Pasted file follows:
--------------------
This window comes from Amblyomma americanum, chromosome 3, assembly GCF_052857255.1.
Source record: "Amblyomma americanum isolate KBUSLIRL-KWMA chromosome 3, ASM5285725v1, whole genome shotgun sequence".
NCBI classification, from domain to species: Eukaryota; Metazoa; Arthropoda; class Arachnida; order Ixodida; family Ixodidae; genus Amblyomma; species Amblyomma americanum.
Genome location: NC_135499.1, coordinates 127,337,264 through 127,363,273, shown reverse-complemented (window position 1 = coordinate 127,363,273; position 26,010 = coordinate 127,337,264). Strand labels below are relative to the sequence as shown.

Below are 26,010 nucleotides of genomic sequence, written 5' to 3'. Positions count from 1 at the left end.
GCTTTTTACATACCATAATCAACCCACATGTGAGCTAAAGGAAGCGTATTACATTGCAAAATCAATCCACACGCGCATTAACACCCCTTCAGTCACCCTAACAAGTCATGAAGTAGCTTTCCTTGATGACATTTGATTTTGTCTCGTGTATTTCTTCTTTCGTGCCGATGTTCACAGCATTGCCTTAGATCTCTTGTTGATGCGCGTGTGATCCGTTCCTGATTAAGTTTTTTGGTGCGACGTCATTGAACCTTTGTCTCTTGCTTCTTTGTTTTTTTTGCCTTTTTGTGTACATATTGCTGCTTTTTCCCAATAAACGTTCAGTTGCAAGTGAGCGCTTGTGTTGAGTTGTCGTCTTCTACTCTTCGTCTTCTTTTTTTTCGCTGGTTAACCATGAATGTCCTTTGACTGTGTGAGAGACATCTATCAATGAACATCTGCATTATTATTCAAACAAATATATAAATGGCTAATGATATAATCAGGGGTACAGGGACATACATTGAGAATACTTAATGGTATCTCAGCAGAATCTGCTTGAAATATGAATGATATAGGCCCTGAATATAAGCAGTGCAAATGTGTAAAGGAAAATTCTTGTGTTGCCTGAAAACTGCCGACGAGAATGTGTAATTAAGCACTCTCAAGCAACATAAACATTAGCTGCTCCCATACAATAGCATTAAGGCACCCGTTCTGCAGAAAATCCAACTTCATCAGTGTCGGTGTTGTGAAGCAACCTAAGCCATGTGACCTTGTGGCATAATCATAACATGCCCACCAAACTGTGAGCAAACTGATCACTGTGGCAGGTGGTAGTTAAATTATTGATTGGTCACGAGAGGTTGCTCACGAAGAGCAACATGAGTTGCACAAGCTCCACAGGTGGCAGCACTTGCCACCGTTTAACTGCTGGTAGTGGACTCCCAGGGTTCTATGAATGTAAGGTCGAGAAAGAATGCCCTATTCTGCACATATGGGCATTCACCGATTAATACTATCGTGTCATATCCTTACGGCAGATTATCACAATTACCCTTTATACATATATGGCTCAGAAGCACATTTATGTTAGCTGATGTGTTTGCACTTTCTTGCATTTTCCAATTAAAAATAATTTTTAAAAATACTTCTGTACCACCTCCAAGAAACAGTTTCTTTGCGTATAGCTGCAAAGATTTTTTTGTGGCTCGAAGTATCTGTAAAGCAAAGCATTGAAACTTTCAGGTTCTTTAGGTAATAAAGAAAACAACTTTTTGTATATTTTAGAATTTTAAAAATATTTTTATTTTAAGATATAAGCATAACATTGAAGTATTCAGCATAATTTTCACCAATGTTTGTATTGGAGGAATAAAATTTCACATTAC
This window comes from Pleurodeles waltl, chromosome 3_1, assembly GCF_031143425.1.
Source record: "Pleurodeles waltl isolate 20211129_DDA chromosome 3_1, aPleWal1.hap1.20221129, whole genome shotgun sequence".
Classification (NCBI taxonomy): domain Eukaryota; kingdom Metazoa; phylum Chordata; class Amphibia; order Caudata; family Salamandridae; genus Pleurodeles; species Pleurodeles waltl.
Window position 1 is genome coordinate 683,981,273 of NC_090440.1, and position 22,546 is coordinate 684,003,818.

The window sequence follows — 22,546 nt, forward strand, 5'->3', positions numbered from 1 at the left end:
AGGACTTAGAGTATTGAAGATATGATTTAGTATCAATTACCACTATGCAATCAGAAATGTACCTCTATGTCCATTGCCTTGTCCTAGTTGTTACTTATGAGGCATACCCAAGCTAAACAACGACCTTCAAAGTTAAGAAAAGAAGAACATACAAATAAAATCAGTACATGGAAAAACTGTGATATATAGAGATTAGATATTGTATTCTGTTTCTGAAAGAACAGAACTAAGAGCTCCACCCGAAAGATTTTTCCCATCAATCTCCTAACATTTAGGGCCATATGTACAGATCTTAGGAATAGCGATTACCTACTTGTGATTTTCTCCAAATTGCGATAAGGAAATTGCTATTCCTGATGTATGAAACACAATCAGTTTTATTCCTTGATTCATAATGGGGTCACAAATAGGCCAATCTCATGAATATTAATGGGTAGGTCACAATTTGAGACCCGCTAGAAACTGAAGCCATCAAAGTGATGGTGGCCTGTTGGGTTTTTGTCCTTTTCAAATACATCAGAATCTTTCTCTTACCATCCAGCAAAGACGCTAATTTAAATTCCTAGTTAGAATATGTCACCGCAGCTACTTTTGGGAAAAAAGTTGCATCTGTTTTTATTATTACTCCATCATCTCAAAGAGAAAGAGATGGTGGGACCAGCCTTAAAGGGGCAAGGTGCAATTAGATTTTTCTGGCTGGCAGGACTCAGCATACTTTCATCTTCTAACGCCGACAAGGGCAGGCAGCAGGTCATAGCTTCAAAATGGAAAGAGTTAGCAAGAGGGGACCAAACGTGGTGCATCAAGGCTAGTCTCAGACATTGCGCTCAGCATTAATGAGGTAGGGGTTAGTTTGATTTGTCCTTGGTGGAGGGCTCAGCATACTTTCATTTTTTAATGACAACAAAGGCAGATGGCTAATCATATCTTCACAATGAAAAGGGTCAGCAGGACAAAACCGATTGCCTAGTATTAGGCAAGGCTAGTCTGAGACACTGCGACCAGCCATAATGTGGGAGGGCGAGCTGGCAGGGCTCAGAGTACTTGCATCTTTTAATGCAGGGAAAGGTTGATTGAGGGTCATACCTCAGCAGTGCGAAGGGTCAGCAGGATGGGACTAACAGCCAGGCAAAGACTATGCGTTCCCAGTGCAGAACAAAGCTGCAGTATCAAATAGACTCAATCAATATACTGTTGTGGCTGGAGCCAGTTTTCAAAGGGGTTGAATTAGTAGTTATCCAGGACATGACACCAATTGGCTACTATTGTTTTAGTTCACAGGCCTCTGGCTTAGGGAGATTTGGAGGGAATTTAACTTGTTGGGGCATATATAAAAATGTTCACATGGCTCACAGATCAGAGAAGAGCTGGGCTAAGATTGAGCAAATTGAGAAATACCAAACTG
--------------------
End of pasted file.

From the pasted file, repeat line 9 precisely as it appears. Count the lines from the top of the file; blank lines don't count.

Classification (NCBI taxonomy): domain Eukaryota; kingdom Metazoa; phylum Chordata; class Amphibia; order Caudata; family Salamandridae; genus Pleurodeles; species Pleurodeles waltl.